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FCPA Guidance for Canadian Companies Who Are U.S. Issuers

Smarter Way to Cross Blog Archives
January 31, 2013

As U.S. issuers, many Canadian companies fall within the ambit of the anti-bribery provisions and the accounting provisions of the U.S. Foreign Corrupt Practices Act (FCPA), the breach of which can result in criminal and civil penalties. A company is an “issuer” if it registers securities under Section 12 of the U.S. Securities Exchange Act of 1934  or is obligated to file periodic and other reports under Section 15(d) of the Exchange Act. Therefore, the FCPA applies to Canadian companies with a class of securities (or American depository receipts) listed on a U.S. national securities exchange and to Canadian companies with securities quoted in the U.S. OTC market that are required to file periodic reports with the SEC.

The net of the FCPA is large. The list of people that could be subject to liability under the FCPA includes officers, directors, employees, agents, and stockholders of an issuer. In addition, co-conspirators (whether U.S. or foreign) and those who aid or abet a wrongdoer may also face prosecution. Furthermore, principles of general corporate liability, parent-subsidiary liability, and successor liability apply.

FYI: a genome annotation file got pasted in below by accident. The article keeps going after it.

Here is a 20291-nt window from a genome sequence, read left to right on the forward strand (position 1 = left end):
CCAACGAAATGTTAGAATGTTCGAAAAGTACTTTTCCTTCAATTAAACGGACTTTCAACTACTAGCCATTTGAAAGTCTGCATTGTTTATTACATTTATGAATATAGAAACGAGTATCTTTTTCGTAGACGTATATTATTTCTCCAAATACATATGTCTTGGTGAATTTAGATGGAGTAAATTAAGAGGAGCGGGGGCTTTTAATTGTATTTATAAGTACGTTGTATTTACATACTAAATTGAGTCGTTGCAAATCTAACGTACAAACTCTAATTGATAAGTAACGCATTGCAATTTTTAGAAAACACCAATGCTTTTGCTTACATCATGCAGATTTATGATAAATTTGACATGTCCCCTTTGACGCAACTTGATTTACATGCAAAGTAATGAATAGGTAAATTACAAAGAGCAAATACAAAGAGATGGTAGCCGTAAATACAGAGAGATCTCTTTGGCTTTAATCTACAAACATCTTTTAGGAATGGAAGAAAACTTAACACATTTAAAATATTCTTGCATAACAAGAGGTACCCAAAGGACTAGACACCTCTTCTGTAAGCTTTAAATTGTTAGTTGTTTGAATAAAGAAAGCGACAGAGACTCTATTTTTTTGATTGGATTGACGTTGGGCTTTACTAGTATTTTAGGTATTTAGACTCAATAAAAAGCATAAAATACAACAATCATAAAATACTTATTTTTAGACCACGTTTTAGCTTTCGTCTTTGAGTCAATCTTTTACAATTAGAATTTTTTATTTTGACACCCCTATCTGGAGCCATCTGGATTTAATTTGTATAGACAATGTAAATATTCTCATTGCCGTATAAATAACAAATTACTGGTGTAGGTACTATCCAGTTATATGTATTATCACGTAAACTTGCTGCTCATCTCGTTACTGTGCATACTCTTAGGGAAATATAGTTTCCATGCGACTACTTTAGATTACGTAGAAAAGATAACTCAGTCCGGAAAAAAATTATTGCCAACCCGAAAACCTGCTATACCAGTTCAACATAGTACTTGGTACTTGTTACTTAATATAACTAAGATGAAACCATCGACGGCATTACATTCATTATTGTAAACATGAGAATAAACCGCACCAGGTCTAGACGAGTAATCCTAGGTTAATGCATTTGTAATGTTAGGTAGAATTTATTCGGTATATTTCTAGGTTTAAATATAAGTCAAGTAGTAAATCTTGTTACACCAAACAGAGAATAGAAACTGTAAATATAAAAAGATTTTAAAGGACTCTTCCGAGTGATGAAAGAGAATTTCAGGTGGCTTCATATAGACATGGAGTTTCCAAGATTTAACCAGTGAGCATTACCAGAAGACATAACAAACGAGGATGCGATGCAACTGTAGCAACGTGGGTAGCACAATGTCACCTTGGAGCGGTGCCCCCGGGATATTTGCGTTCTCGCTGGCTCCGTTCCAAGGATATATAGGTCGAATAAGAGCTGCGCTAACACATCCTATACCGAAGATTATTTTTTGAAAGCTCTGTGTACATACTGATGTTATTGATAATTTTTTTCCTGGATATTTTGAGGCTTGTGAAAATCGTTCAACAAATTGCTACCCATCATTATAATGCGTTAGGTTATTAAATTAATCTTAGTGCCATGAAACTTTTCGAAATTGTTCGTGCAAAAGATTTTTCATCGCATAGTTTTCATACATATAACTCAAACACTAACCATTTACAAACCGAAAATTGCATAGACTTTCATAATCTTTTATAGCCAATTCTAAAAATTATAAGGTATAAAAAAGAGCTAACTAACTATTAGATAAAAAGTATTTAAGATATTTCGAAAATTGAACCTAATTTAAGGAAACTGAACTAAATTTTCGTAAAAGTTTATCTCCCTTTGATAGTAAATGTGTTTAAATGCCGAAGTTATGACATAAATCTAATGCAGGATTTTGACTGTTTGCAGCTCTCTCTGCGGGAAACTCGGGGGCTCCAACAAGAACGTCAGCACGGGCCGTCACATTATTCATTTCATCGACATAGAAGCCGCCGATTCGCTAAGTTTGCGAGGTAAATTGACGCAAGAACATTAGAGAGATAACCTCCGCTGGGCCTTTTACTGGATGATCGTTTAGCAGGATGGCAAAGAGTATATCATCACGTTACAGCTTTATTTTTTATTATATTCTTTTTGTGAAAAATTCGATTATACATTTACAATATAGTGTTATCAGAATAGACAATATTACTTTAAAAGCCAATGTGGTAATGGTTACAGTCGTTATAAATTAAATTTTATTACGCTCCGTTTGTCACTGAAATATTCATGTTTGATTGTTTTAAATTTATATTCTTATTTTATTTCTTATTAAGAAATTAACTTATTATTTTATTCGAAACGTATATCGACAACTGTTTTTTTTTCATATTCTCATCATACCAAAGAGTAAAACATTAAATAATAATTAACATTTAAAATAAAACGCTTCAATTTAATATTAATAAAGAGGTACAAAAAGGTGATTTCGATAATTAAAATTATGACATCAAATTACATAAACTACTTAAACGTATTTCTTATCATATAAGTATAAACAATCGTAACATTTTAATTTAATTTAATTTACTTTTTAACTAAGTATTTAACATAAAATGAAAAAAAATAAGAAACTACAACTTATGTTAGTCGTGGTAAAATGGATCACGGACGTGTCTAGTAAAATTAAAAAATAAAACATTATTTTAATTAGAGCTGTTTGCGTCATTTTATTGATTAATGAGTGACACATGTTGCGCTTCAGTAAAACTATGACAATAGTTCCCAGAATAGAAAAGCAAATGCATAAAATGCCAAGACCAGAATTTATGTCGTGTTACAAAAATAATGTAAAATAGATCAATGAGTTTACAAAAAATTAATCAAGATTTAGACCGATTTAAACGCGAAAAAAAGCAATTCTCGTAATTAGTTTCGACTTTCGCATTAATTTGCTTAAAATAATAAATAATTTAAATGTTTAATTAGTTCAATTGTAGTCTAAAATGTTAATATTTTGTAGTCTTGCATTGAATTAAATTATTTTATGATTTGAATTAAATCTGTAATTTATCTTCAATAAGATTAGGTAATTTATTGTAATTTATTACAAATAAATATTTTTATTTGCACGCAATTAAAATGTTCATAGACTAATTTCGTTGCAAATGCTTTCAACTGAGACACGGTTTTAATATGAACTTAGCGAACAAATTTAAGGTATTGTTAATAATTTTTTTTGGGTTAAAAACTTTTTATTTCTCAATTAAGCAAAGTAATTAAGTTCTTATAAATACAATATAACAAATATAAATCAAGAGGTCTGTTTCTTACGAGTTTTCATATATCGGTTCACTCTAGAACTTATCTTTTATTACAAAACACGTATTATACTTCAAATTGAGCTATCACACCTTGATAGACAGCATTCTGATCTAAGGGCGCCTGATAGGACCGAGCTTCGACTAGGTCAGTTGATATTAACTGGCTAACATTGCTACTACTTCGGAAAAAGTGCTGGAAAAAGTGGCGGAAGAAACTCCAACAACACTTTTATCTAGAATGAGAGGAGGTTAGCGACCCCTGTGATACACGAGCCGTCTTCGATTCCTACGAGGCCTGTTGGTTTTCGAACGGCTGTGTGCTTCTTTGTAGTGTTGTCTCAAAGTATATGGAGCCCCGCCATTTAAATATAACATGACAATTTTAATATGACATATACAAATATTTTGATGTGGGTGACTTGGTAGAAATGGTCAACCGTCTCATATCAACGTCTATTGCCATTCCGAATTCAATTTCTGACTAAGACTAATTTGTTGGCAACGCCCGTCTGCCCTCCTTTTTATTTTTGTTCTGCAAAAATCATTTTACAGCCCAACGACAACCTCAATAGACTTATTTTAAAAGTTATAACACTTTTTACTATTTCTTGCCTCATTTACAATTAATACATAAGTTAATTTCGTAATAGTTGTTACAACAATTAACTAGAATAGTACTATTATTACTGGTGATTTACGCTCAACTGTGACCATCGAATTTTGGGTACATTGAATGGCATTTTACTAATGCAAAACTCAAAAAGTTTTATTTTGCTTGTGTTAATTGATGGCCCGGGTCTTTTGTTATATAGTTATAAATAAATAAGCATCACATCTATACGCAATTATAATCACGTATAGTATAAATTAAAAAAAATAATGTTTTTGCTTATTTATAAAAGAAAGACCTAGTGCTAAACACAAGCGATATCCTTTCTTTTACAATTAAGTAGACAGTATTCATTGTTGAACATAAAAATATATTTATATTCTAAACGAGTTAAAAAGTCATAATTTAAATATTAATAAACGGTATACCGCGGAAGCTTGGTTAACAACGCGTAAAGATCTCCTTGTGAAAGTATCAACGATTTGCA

Given how amorphous the FCPA’s anti-bribery provisions are, the recently published A Resource Guide to the U.S. Foreign Corrupt Practices Act provides some welcome practical guidance. It delivers insight on the agencies’ priorities and their approach to enforcement of this statute. And it includes real-life examples and hypothetical situations that clarify the meanings of such key terms as “corruptly,” “willfully,” and “anything of value.” It also provides guidance on what is considered an action “taken to obtain or retain business” and who is a “foreign official.” Moreover, the guide elaborates on the two affirmative defenses to the anti-bribery provisions, the local law defense and the reasonable and bona fide expenditures defense.

The guide also provides insight on the accounting provisions of the FCPA, which include the books and records provision and the internal controls provision. It provides examples of common mischaracterizations of bribes as legitimate payments in companies’ books and records, and it describes some of the hallmarks of an effective compliance program.

With the recent uptick in enforcement actions and financial awards and the unlikelihood of any significant decrease in either in the near future, the FCPA will be a focus for companies that are subject to its provisions for some time. For more information, view our latest alert, “New FCPA Guidance for Canadian Businesses.”